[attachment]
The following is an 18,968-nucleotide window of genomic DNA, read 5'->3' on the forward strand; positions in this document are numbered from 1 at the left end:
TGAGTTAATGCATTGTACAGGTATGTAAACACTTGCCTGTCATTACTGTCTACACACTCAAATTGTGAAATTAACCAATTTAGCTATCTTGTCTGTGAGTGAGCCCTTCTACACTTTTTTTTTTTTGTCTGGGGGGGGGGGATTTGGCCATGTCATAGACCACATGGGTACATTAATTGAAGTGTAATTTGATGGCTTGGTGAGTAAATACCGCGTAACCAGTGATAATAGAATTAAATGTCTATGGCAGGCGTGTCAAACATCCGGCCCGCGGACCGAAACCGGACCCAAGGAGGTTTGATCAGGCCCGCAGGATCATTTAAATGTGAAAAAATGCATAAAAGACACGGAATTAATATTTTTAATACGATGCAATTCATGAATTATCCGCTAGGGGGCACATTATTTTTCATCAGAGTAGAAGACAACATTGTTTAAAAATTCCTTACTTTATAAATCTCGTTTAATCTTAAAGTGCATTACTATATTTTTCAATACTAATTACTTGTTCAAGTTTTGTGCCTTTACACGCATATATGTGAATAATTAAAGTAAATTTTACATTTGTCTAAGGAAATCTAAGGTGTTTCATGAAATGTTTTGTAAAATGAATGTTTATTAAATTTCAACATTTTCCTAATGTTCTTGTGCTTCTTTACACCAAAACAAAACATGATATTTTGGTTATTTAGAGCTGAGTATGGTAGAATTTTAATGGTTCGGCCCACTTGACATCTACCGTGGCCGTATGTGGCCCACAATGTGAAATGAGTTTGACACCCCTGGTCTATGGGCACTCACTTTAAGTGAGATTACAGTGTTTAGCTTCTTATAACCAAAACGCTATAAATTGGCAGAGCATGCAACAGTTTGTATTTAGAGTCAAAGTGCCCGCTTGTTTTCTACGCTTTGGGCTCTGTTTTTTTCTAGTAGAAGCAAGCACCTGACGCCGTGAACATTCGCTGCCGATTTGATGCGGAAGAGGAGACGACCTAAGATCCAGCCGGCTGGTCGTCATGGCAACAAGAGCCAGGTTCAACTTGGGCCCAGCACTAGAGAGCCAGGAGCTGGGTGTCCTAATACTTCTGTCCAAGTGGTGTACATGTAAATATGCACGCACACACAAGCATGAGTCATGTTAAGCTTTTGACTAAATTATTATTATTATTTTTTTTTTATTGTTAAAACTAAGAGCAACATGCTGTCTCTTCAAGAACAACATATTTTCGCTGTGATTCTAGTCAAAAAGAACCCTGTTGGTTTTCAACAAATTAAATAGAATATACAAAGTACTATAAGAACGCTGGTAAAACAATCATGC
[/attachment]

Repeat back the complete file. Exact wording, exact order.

The following is an 18,968-nucleotide window of genomic DNA, read 5'->3' on the forward strand; positions in this document are numbered from 1 at the left end:
TGAGTTAATGCATTGTACAGGTATGTAAACACTTGCCTGTCATTACTGTCTACACACTCAAATTGTGAAATTAACCAATTTAGCTATCTTGTCTGTGAGTGAGCCCTTCTACACTTTTTTTTTTTTGTCTGGGGGGGGGGGATTTGGCCATGTCATAGACCACATGGGTACATTAATTGAAGTGTAATTTGATGGCTTGGTGAGTAAATACCGCGTAACCAGTGATAATAGAATTAAATGTCTATGGCAGGCGTGTCAAACATCCGGCCCGCGGACCGAAACCGGACCCAAGGAGGTTTGATCAGGCCCGCAGGATCATTTAAATGTGAAAAAATGCATAAAAGACACGGAATTAATATTTTTAATACGATGCAATTCATGAATTATCCGCTAGGGGGCACATTATTTTTCATCAGAGTAGAAGACAACATTGTTTAAAAATTCCTTACTTTATAAATCTCGTTTAATCTTAAAGTGCATTACTATATTTTTCAATACTAATTACTTGTTCAAGTTTTGTGCCTTTACACGCATATATGTGAATAATTAAAGTAAATTTTACATTTGTCTAAGGAAATCTAAGGTGTTTCATGAAATGTTTTGTAAAATGAATGTTTATTAAATTTCAACATTTTCCTAATGTTCTTGTGCTTCTTTACACCAAAACAAAACATGATATTTTGGTTATTTAGAGCTGAGTATGGTAGAATTTTAATGGTTCGGCCCACTTGACATCTACCGTGGCCGTATGTGGCCCACAATGTGAAATGAGTTTGACACCCCTGGTCTATGGGCACTCACTTTAAGTGAGATTACAGTGTTTAGCTTCTTATAACCAAAACGCTATAAATTGGCAGAGCATGCAACAGTTTGTATTTAGAGTCAAAGTGCCCGCTTGTTTTCTACGCTTTGGGCTCTGTTTTTTTCTAGTAGAAGCAAGCACCTGACGCCGTGAACATTCGCTGCCGATTTGATGCGGAAGAGGAGACGACCTAAGATCCAGCCGGCTGGTCGTCATGGCAACAAGAGCCAGGTTCAACTTGGGCCCAGCACTAGAGAGCCAGGAGCTGGGTGTCCTAATACTTCTGTCCAAGTGGTGTACATGTAAATATGCACGCACACACAAGCATGAGTCATGTTAAGCTTTTGACTAAATTATTATTATTATTTTTTTTTTATTGTTAAAACTAAGAGCAACATGCTGTCTCTTCAAGAACAACATATTTTCGCTGTGATTCTAGTCAAAAAGAACCCTGTTGGTTTTCAACAAATTAAATAGAATATACAAAGTACTATAAGAACGCTGGTAAAACAATCATGC